HOA board volunteers choose the best and most efficient ways to govern. Creating resolutions is one common method for amending documents that establish policy or set rules. By addressing the who, why, what, and how, a resolution is a formal record of a board decision. HOA board resolutions should adhere to federal and state law, provide details, and, once adopted, should be consistently enforced. For volunteer boards, it is important to understand the definition and process of board resolutions.
What is an HOA Board Resolution?
In simple terms, HOA board resolutions are formal statements regarding the association's policies. An HOA board resolution includes the following:
- The source of the board's authority to create the resolution.
- Enough detail for readers to understand the purpose and meaning of the resolution.
There are generally three types of resolutions:
Of the three, a policy resolution affects a member's rights and obligations. Administrative resolutions typically apply to internal matters and special resolutions usually reference an individual situation. Resolutions may change with new boards or need to be updated due to new ordinances or laws. It is important to note that HOA resolutions do not require a membership vote; however, seeking member feedback and input about proposed resolutions is highly recommended.
Steps for Creating HOA Board Resolutions
Here are several tips that outline the process for creating HOA board resolutions:
1. Review Current Laws
The first important step as you get started is to review current federal and state laws. Carefully check to ensure that no laws will be violated with the new resolution. This step is crucial to the overall success of the resolution.
2. Ensure Authority
Review the association's community documents to ensure the board has the authority to make new resolutions. Reference the law that allows the authority in the beginning of the resolution.
3. Conduct Research
Discuss details of the resolution with board members. Ask specific questions, such as why the resolution is being proposed and how it will be enforced. Conduct enough research that board members remain dedicated to developing the resolution.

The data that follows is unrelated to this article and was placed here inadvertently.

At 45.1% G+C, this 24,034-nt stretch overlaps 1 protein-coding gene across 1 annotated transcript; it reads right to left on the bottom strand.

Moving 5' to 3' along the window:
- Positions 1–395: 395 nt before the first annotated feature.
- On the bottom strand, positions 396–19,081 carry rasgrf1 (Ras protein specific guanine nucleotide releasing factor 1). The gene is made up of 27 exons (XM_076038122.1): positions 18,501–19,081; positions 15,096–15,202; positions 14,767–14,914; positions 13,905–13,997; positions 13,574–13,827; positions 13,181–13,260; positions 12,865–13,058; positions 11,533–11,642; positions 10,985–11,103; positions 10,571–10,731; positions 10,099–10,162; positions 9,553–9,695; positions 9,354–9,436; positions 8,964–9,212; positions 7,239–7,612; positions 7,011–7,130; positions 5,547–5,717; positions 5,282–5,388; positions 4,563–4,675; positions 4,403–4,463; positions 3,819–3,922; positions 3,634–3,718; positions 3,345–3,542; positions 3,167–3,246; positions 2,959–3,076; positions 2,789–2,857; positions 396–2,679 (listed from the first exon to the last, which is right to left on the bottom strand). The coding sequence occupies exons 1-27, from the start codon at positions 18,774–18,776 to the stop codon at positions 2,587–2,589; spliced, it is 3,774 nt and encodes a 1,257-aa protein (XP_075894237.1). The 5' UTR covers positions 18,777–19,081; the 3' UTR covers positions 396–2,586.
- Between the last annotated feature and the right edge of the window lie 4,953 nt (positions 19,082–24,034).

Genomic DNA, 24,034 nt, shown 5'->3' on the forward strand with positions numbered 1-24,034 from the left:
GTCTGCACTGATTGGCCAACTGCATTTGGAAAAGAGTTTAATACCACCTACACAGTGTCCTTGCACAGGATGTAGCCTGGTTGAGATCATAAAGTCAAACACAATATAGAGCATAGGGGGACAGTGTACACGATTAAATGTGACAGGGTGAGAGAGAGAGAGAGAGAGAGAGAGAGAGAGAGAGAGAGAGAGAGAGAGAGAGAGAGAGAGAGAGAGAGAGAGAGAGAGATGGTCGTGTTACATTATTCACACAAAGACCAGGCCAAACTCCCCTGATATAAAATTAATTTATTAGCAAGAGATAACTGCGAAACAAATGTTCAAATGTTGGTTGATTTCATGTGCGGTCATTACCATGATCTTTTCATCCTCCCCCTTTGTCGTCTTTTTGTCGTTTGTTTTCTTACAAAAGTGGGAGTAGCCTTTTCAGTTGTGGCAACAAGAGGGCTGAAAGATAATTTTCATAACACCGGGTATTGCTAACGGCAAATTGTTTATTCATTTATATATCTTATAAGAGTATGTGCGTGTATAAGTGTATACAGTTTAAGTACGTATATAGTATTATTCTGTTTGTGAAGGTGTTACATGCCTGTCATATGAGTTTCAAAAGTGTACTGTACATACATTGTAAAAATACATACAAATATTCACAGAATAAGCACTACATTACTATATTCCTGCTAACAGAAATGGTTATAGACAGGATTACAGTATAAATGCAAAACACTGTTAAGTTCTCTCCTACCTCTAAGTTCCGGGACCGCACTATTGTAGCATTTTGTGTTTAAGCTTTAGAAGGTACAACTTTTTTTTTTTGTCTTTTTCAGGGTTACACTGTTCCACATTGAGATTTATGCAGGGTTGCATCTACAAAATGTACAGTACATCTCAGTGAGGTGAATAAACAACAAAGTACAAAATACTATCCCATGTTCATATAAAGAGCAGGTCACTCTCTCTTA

4. Develop a Draft
Follow a general format of a previous board resolution to develop a draft. Begin by listing the law or bylaw that provides the board with the authority to create the resolution. Next, go into specifics about the resolution, including plans for enforcement.
5. Solicit Feedback
Distribute the draft among community members. Providing members with an opportunity for suggestions and questions helps to make them feel included in the process.
6. Vote to Adopt
After the feedback period, ends and all community input has been considered, it is time to vote. If the resolution passes, it must be signed by board members and dated.
7. Consistently Enforce
The resolution was drafted and adopted for a purpose and now that purpose must be enforced. This must be done consistently in order for the resolution to be taken seriously by association members.
Seek Professional Guidance
HOA board resolutions are helpful when a board feels a new rule or a clarification is needed. The step-by-step outline is also helpful for board members in learning whether the resolution is important enough to continue the process. While HOA board resolutions are easier to adopt than amending bylaws, their creation, adoption, and enforcement will eventually affect all association members in some way. Resolutions must be created correctly with careful consideration given to the details and enforcement. Seeking professional guidance is paramount to understanding and successfully developing board resolutions. Consulting with a provider of HOA management services is the best way to start off on the right foot when it comes to board resolutions that best benefit your association.